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Comparison of Brown Recluse & Wolf Spiders

By Laura A. Garren ; Updated July 27, 2017

The bite of the brown recluse spider can cause serious health problems, including death, especially in children, the elderly and people in poor health. Typically, the result is a large, painful wound that grows as the affected tissue dies. The wolf spider, of which more than 200 varieties exist, also is poisonous and can inflict a bite that is painful, but rarely serious unless an allergic response follows. These arachnids are similar in appearance, but there are ways in which to tell them apart.

Range, Distribution and Habitat

If you find a spider that you suspect might be a brown recluse or a wolf spider, first consider the range and distribution of each. According to the Entomology Department at the University of California, Riverside, the brown recluse is found almost exclusively in the south central Midwest, including all of Arkansas, Missouri, Louisiana and Mississippi; most of Alabama, Tennessee, Kentucky, Oklahoma and Kansas; and parts of Texas, Indiana, Illinois, Iowa and Georgia. If you live in any of these states, your spider might be a brown recluse.

This spider is called a recluse for good reason: it likes to keep out of sight.

"if you see a brown spider in a web, it's not a brown recluse," according to Rick Vetter of the University of California, Riverside.

The brown recluse often lives indoors, making its web in hidden places, such as the backs of closets, inside furniture and behind doors. Sometimes a brown recluse may fall into a bathtub and become trapped, unable to climb the slippery sides; many people who have been bitten by this spider have been bitten while taking a bath.

Wolf spiders are found throughout North America. Most varieties hunt at night, are very shy and do not spin webs. This terrestrial spider can be found in the woods or in human habitations, where they like to hide in doorways, under potted plants, in window sills and in basements and garages.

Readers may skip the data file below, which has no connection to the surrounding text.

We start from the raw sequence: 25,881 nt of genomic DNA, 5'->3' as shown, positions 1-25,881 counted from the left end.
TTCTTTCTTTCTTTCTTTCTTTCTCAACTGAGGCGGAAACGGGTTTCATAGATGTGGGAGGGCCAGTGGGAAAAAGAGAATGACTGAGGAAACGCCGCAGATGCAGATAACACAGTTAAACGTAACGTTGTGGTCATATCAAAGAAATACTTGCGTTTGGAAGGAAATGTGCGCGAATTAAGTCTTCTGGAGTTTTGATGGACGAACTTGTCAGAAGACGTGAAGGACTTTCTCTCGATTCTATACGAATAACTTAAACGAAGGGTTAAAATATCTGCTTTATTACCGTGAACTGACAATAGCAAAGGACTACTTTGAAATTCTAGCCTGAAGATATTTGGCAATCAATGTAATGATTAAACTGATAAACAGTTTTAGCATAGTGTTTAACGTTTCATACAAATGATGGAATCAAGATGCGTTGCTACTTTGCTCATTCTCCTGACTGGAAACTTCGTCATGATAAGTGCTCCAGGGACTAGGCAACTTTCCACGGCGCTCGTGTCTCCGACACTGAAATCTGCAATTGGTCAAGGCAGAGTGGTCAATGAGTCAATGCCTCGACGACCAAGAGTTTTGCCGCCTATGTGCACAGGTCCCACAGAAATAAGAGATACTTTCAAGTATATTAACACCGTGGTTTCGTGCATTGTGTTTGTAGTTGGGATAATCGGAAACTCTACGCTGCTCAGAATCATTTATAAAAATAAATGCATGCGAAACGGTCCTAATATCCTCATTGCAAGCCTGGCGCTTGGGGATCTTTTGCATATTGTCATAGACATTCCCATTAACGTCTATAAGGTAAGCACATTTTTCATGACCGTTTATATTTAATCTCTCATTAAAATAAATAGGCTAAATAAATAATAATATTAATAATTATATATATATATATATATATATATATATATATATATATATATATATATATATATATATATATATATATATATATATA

Color and Identifying Marks

The brown recluse spider has a backward-pointing, violin-shaped marking on the part of its body where the legs are attached. The spider's color may range from cream to brown, but always is uniform. If the spider has more than one color on the abdomen, it's not a brown recluse. Wolf spiders are brown or gray with various markings and lines on the body.


The brown recluse may have fine hairs, but no spines, on its legs, which are uniform in color with no stripes or bands. According to Vetter, if the spider has more than one color on its legs, it's not a brown recluse. The wolf spider has long, hairy legs of varying color. The male has what looks like an extra pair, his pedipalps, which he waves to attract females.

Eyes and Size

The brown recluse is a small spider, about three-eighths of an inch long. It has six eyes, one pair in front of the head and the other two pairs on the sides. Vetter says that most spiders can be eliminated as brown recluses by using this criteria because most spiders have eight eyes. The wolf spider is much larger -- up to 1.5 inches -- and has eight eyes of unequal size. Above two large eyes are what look like two arched brows, which actually are another pair of eyes; underneath are four more.

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